Adventures in Soy

What is Nigari?
Nigari is a liquid extract left over from the processing of tofu.
Nigari is rich in minerals and is claimed to be an excellent dietary supplement.
Supposedly, the high magnesium content of nigari works in the intestines to block the absorption of fat into the body.
Nigari is claimed to be especially effective when taken with foods rich in B vitamins such as pork or mushrooms.
Nigari is poured over food before it’s eaten; some people say it’s tasteless, and others claim it’s slightly bitter.
Nigari, in case you haven’t figured it out yet, is a huge health fad in Japan.
I also think nigari is a damn good way for tofu companies to make money on what was once probably considered a waste byproduct. Maybe the health claims aren’t so far off. Another byproduct of tofu manufacturing is okara, a substance very high in fiber and very good for you, which unfortunately smells and tastes like shit. An old friend of mine once told me that when she was a kid, a truck from a local tofu factory would come by her school every week to drop off free okara. The kids would all run away from it screaming because they hated eating it so much. But I digress. You are thinking, “what the fuck is J getting at?”, and “hurry up and tell us more exciting tales of tofu.” Okay, kids:
Today in the company cafeteria, I chose a seat near the windows, as always, so I could look at the birds in the trees and be extremely jealous of their carefree lifestyle, as always. I sit by myself because if its one thing I’ve learned over the years at a big Japanese company, it’s that talking about work shit over lunch break doesn’t feel like much of a break at all.
A group of guys from another section intruded on “my” table, and this ridiculously irritating hippie health-fad slave among them pulled out a bottle of nigari and started pouring copious amounts of it on each person’s food, squealing in an incredibly annoying tone of nag, “try this out, it’s NIGAAAARI it’s TAAAASTELESS it’s GOOOODFORYOU.” When he got to the person who had sat down next to me, he accidentally poured some in MY bowl of miso soup (which I had taken off the food tray earlier and placed on the table between myself and the guy next to me). I was thinking, “what the fuck!”, and probably went bug-eyed in disbelief, but didn’t say anything at first (that’s the old “fitting-in at overseas office” function kicking in). Actually, the whole table was kind of in disbelief that this dumbass had tainted my food. This is Asia; the unwritten rules are that you don’t fuck with:
A. Another man’s bowl of rice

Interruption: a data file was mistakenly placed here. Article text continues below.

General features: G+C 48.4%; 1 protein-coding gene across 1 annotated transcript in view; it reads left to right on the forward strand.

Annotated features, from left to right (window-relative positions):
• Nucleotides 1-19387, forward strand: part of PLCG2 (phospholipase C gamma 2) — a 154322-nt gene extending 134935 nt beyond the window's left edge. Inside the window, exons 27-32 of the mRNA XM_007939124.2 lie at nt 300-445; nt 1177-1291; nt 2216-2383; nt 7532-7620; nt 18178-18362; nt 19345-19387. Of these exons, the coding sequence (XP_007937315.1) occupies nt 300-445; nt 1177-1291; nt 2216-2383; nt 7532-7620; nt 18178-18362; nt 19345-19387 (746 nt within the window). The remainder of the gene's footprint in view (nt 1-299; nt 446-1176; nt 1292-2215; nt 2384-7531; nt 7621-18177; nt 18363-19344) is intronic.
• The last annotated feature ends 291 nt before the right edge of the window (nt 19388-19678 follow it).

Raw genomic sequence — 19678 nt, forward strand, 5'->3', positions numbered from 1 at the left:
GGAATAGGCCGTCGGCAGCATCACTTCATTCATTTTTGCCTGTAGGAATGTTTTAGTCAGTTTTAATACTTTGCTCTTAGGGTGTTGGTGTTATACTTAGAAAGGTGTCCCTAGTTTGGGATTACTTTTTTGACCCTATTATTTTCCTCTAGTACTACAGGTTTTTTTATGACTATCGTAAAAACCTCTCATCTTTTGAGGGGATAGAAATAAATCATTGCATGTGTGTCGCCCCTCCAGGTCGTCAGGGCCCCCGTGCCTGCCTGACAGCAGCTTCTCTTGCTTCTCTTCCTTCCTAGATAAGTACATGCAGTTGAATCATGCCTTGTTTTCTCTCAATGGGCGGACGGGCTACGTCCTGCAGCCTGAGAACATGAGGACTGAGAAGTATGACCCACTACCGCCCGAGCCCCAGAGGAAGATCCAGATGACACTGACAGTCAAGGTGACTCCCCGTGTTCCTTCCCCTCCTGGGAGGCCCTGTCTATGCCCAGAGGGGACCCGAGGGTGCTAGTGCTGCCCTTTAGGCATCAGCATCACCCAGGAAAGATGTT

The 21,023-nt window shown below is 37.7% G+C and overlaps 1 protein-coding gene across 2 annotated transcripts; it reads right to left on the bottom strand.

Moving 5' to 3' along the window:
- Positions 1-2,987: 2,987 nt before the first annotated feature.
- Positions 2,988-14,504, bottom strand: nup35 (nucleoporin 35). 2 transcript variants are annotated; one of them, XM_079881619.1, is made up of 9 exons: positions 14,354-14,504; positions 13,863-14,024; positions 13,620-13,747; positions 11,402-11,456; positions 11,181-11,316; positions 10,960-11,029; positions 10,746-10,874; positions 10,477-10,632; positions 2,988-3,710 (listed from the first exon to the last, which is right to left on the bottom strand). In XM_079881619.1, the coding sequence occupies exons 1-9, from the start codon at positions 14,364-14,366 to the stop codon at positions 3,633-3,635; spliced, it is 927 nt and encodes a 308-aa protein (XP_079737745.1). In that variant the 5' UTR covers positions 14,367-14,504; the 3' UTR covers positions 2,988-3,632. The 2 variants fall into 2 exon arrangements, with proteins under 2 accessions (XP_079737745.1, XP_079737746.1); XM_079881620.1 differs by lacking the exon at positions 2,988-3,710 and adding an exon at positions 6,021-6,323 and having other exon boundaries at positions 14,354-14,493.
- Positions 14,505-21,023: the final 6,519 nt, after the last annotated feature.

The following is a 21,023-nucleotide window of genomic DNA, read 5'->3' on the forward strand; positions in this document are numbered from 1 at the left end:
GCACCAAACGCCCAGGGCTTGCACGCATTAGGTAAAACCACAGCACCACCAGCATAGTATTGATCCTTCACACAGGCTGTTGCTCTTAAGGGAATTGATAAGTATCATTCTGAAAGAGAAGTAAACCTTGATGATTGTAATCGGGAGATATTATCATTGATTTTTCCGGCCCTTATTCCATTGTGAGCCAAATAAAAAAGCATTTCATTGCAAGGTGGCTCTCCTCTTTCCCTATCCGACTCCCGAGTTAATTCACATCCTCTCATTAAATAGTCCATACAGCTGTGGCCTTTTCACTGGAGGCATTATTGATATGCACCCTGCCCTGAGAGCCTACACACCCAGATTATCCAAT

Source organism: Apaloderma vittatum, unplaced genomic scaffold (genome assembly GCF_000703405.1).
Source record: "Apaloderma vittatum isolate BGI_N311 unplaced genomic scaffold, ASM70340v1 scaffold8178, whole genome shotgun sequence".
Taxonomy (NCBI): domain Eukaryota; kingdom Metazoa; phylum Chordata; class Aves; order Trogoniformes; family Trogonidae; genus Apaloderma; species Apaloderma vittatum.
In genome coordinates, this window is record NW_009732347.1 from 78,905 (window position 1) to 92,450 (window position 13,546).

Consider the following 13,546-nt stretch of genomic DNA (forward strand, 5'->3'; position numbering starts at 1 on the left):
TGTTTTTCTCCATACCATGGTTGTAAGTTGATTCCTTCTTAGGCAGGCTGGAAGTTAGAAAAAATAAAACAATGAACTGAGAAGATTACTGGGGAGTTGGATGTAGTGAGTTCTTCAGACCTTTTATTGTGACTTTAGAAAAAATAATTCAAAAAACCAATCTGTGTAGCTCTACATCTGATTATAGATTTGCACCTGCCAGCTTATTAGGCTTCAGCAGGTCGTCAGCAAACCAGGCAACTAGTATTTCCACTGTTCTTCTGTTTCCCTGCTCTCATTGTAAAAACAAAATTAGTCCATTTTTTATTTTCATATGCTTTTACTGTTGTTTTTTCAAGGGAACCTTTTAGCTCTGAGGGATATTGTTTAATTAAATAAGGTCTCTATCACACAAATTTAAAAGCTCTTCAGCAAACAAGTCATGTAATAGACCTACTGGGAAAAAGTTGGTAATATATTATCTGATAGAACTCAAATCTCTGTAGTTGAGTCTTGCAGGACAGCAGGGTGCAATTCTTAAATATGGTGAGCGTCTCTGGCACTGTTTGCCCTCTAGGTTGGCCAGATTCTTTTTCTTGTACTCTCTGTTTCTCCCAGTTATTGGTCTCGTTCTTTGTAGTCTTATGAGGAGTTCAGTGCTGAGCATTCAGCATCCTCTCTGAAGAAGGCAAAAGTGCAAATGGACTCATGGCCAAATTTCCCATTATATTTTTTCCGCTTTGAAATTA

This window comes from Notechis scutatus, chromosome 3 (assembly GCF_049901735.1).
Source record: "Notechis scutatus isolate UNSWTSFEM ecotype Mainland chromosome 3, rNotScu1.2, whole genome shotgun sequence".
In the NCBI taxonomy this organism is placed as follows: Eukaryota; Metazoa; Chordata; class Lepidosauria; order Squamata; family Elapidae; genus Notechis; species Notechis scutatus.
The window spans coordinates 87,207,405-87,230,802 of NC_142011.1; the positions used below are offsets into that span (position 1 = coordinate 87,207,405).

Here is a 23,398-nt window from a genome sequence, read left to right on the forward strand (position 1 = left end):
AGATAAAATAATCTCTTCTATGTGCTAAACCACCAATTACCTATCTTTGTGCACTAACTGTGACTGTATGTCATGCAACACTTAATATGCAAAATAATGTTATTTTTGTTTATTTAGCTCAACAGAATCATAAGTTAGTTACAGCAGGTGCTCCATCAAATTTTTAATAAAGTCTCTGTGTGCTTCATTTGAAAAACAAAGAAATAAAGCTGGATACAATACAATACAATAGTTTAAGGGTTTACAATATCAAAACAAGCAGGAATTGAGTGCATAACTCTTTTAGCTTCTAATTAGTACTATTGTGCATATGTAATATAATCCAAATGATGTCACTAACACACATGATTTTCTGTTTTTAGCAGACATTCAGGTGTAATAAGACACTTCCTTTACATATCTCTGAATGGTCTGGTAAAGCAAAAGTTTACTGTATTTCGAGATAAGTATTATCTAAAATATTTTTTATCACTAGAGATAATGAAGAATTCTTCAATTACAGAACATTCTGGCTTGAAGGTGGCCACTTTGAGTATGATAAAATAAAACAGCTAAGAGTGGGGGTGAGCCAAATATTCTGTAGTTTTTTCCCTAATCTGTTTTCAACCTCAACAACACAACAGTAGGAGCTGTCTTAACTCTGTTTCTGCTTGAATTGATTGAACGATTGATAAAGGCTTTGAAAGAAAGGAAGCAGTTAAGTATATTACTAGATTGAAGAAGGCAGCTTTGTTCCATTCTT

– or –
B. Another man’s bowl of soup
*curiously enough, main dishes and side dishes are fair game if you ask first OR the other person doesn’t notice
So now we have a situation because homeboy has fucked with my bowl of hot fermented soybean goodness and is totally unapologetic. The fucker tells me, to the horror of his friends, its GOOOOD for you.
Ten years ago, this guy would have been eating teeth. Five years ago, he would have at least been wearing soup. Today, since I was in such a good mood, what with the birds in the trees and, admittedly, since I’m not nearly such an asshole anymore, I resisted the immediate urge to kill. Half of his friends were apologizing on his behalf while the other half told him to stop being such a dickhead, and I eventually agreed to let him buy me a new bowl of soup (his friends insisted on it). That was strangely embarassing, so when he went to buy it, I made a big show of licking my thumb and sticking it in his bowl of rice.
His friends went along with that just fine, and he never figured out why everyone kept giggling throughout the meal.
I suppose the moral of this story is, “You can take the man out of the asshole…”

4 thoughts on “Adventures in Soy

  1. So let me guess, you prefer natto? Bwahaha. It almost makes me yearn for the days of cafeteria spinach.
    And doesn’t too much magnesium slow bone formation?

  2. God, I have to look through all of these hippie super-soy publications whenever I research stuff for the newsletter that I write for (The Book of Tofu, The Book Of Miso, by William Shurtleff & Akiko Aoyagi; and of course, that hippie commune in Tennesee, The Farm & their cookbook)
    Hippie hand-lettering & all. I mean, the message is good, but looking through all of those awkward hand-drawn graphics and all of the schpiels about HOW GOOD IT IS FOR YOU when you know the stuff tastes like ass.
    Of course, a bag of nigari at the local health food co-op is around 9 bucks. Pretty expensive, eh?
    I am amazed that you possess enough self-control to not kick the dude’s ass! But the thumb-trick is a NICE touch,yo.

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